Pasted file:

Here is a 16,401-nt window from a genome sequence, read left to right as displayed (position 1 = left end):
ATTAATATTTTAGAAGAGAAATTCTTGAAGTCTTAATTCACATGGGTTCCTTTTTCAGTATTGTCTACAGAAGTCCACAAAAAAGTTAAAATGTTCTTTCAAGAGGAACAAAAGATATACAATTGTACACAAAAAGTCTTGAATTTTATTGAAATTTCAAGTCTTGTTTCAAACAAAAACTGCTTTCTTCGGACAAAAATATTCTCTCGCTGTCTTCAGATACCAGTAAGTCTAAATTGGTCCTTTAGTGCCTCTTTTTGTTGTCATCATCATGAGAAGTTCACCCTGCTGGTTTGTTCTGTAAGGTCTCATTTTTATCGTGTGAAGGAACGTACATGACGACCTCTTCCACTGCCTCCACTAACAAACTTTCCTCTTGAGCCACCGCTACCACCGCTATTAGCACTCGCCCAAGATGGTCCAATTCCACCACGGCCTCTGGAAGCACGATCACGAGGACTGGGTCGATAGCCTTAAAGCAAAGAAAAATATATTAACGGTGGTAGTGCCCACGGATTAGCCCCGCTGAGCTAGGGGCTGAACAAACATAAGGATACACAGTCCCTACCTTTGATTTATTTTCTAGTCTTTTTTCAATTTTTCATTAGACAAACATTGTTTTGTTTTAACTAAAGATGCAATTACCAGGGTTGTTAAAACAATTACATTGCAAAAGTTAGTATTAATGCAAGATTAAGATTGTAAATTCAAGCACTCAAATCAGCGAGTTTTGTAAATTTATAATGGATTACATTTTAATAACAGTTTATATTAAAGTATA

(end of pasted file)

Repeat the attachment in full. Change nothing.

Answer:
Here is a 16,401-nt window from a genome sequence, read left to right as displayed (position 1 = left end):
ATTAATATTTTAGAAGAGAAATTCTTGAAGTCTTAATTCACATGGGTTCCTTTTTCAGTATTGTCTACAGAAGTCCACAAAAAAGTTAAAATGTTCTTTCAAGAGGAACAAAAGATATACAATTGTACACAAAAAGTCTTGAATTTTATTGAAATTTCAAGTCTTGTTTCAAACAAAAACTGCTTTCTTCGGACAAAAATATTCTCTCGCTGTCTTCAGATACCAGTAAGTCTAAATTGGTCCTTTAGTGCCTCTTTTTGTTGTCATCATCATGAGAAGTTCACCCTGCTGGTTTGTTCTGTAAGGTCTCATTTTTATCGTGTGAAGGAACGTACATGACGACCTCTTCCACTGCCTCCACTAACAAACTTTCCTCTTGAGCCACCGCTACCACCGCTATTAGCACTCGCCCAAGATGGTCCAATTCCACCACGGCCTCTGGAAGCACGATCACGAGGACTGGGTCGATAGCCTTAAAGCAAAGAAAAATATATTAACGGTGGTAGTGCCCACGGATTAGCCCCGCTGAGCTAGGGGCTGAACAAACATAAGGATACACAGTCCCTACCTTTGATTTATTTTCTAGTCTTTTTTCAATTTTTCATTAGACAAACATTGTTTTGTTTTAACTAAAGATGCAATTACCAGGGTTGTTAAAACAATTACATTGCAAAAGTTAGTATTAATGCAAGATTAAGATTGTAAATTCAAGCACTCAAATCAGCGAGTTTTGTAAATTTATAATGGATTACATTTTAATAACAGTTTATATTAAAGTATA